Welcome again to In My Bookbag. This is my version of In My Mailbox, a weekly meme hosted by The Story Siren.
I added some ebooks to my bookbag this week after taking a trip to Net Galley.
The Postmortal by Drew Magary
The publisher’s blurb for this one made it sound absolutely fascinating! I can’t wait to read it.
The year is 2019 and a cure for aging has been discovered. After much political and cultural debate “The Cure” is made available to populations worldwide. Through fast-paced journal entries and blogger-style news story roundups compiled by an ever-watchful New York lawyer, John Farrell, readers experience a world where age-related diseases and deaths disappear altogether.
But there are residual effects and THE POSTMORTAL forces us to rethink our idea of marriage if rendered indefinite and the allocation of precious resources in a world with exponential population growth. Ideological divisions manifest themselves in chilling ways in this new environment, introducing “pro death” anarchists who inflict ghastly punishments on those who dare to remain young.
With the apocalypse on the horizon and regret creeping into everyday lives, living forever, as it turns out, isn’t all it’s cracked up to be.
The Restorer (Book I in The Graveyard Queen series) by Amanda Stevens
I’m going to read this after I read the prequel The Abandoned, which you can get for free here. I love Southern Gothic stories, so this one was a must-read.
My name is Amelia Gray. I’m a cemetery restorer who sees ghosts. In order to protect myself from the parasitic nature of the dead, I’ve always held fast to the rules passed down from my father. But now a haunted police detective has entered my world and everything is changing, including the rules that have always kept me safe.
It started with the discovery of a young woman’s brutalized body in an old Charleston graveyard I’ve been hired to restore. The clues to the killer—and to his other victims— lie in the headstone symbolism that only I can interpret. Devlin needs my help, but his ghosts shadow his every move, feeding off his warmth, sustaining their presence with his energy. To warn him would be to invite them into my life. I’ve vowed to keep my distance, but the pull of his magnetism grows ever stronger even as the symbols lead me closer to the killer and to the gossamer veil that separates this world from the next.
In addition to those great titles, I also had library holds come in! Here they are:
Entwined by Heather Dixon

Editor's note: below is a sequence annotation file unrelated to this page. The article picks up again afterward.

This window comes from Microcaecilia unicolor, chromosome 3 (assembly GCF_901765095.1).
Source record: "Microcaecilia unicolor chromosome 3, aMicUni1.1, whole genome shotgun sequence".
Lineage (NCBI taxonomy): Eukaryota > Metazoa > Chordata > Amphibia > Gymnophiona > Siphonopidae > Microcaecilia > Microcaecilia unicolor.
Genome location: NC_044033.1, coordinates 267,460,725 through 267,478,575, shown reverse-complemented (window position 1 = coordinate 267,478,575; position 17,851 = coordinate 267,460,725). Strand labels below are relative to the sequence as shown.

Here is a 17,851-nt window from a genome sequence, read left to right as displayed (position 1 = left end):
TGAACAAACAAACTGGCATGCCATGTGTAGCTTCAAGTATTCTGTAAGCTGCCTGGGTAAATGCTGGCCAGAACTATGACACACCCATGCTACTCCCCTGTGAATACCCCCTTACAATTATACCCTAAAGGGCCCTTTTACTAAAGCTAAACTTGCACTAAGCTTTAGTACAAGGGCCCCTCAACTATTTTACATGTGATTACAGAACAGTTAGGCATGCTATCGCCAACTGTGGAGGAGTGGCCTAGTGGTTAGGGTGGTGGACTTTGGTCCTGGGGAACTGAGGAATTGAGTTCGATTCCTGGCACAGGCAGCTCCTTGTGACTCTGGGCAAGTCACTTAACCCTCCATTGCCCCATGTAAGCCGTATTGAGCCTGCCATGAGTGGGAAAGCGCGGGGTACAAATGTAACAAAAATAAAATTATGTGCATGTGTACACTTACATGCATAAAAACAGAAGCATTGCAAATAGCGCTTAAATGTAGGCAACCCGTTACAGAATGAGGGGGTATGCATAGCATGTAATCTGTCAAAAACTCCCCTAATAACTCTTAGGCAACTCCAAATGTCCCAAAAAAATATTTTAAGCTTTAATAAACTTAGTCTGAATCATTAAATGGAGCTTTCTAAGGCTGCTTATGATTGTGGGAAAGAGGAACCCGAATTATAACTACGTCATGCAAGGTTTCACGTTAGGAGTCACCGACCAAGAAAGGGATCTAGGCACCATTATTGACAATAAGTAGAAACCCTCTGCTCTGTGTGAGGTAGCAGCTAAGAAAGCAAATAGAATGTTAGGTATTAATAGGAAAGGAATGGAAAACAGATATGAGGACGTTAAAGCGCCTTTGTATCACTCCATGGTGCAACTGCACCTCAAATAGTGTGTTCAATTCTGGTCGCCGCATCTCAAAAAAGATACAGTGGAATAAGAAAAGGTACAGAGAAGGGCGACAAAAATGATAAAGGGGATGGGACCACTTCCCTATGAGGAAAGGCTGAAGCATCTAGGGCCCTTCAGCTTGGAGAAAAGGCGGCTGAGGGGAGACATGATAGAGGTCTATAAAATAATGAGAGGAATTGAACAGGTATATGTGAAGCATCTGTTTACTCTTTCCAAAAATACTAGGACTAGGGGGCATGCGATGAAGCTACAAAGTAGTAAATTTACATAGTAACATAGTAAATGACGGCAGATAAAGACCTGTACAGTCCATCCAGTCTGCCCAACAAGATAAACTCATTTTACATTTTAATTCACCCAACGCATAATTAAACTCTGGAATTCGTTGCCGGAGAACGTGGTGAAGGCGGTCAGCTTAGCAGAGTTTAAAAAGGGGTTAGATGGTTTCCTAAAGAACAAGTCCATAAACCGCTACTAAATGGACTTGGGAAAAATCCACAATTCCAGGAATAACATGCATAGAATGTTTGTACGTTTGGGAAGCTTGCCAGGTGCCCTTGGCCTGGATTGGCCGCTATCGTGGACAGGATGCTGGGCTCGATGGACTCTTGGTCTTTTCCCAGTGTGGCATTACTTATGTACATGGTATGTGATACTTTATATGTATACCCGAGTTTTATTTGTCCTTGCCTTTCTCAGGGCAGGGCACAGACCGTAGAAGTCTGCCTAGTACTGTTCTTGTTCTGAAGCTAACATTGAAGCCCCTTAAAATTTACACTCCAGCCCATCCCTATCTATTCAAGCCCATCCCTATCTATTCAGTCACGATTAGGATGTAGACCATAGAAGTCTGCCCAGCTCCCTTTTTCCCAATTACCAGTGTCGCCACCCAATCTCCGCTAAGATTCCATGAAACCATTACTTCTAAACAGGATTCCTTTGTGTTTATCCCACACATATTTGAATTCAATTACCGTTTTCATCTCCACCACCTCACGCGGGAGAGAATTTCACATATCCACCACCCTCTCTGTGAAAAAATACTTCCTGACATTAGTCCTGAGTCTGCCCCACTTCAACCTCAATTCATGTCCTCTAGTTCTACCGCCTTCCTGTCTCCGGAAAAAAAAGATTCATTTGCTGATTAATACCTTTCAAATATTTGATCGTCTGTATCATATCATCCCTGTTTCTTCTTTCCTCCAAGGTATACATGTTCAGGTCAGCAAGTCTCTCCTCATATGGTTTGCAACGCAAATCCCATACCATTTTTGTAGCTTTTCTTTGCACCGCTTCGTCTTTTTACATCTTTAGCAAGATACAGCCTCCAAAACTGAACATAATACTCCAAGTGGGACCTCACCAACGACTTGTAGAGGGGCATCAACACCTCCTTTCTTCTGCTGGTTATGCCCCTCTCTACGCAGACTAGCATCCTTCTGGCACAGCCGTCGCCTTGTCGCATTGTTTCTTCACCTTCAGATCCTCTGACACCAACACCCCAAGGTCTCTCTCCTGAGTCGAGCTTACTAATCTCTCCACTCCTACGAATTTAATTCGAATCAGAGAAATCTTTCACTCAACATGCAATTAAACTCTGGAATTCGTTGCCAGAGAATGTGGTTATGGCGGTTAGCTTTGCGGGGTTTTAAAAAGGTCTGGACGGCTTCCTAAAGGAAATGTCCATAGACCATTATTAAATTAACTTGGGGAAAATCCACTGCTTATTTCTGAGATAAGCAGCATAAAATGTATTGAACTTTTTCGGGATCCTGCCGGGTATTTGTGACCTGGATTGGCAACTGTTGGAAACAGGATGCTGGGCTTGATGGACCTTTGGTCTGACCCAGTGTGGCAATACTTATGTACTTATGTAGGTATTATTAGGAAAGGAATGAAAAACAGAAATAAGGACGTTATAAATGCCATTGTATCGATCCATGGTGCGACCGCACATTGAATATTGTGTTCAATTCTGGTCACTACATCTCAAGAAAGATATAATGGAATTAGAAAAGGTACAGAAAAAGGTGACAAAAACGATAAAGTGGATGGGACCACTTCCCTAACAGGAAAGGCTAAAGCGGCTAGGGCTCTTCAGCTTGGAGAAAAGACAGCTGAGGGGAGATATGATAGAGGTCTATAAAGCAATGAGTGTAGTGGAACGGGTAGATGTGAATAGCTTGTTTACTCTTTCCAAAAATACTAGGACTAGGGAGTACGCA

Azalea is trapped. Just when she should feel that everything is before her . . . beautiful gowns, dashing suitors, balls filled with dancing . . . it’s taken away. All of it.
The Keeper understands. He’s trapped, too, held for centuries within the walls of the palace. And so he extends an invitation.
Every night, Azalea and her eleven sisters may step through the enchanted passage in their room to dance in his silver forest.
But there is a cost.
The Keeper likes to keep things.
Azalea may not realize how tangled she is in his web until it is too late.
Haven by Kristi Cook
Violet McKenna isn’t a normal girl with normal teenage issues; she has more to contend with than most people could handle. Violet thought she was just crazy when she had a vivid vision of her dad’s murder. Her life started falling apart when her premonition came true. She’s had flashes of other events too. The problem was nobody believed her until she found a new school: Winterhaven.
At Winterhaven, Violet finally feels like she belongs. She quickly finds a close group friends and discovers that they too have psychic ‘gifts’—as do all the students at Winterhaven. But as soon as she feels settled she discovers the most intriguing and alluring boy she has ever met, and things quickly go awry. As the attraction between them grows, intense visions of the boy’s death start to haunt her. In her premonitions the secret he is unwilling to share begins to reveal itself. And to Violet’s horror, she learns that their destinies are intertwined in a critical–and deadly–way.
Memento Nora by Angie Smibert
Nora, the popular girl and happy consumer, witnesses a horrific bombing on a shopping trip with her mother. In Nora’s near-future world, terrorism is so commonplace that she can pop one little white pill to forget and go on like nothing ever happened. However, when Nora makes her first trip to a Therapeutic Forgetting Clinic, she learns what her mother, a frequent forgetter, has been frequently forgetting. Nora secretly spits out the pill and holds on to her memories. The memory of the bombing as well as her mother’s secret and her budding awareness of the world outside her little clique make it increasingly difficult for Nora to cope. She turns to two new friends, each with their own reasons to remember, and together they share their experiences with their classmates through an underground comic. They soon learn, though, they can’t get away with remembering.
That’s it for this week! What did you pick up?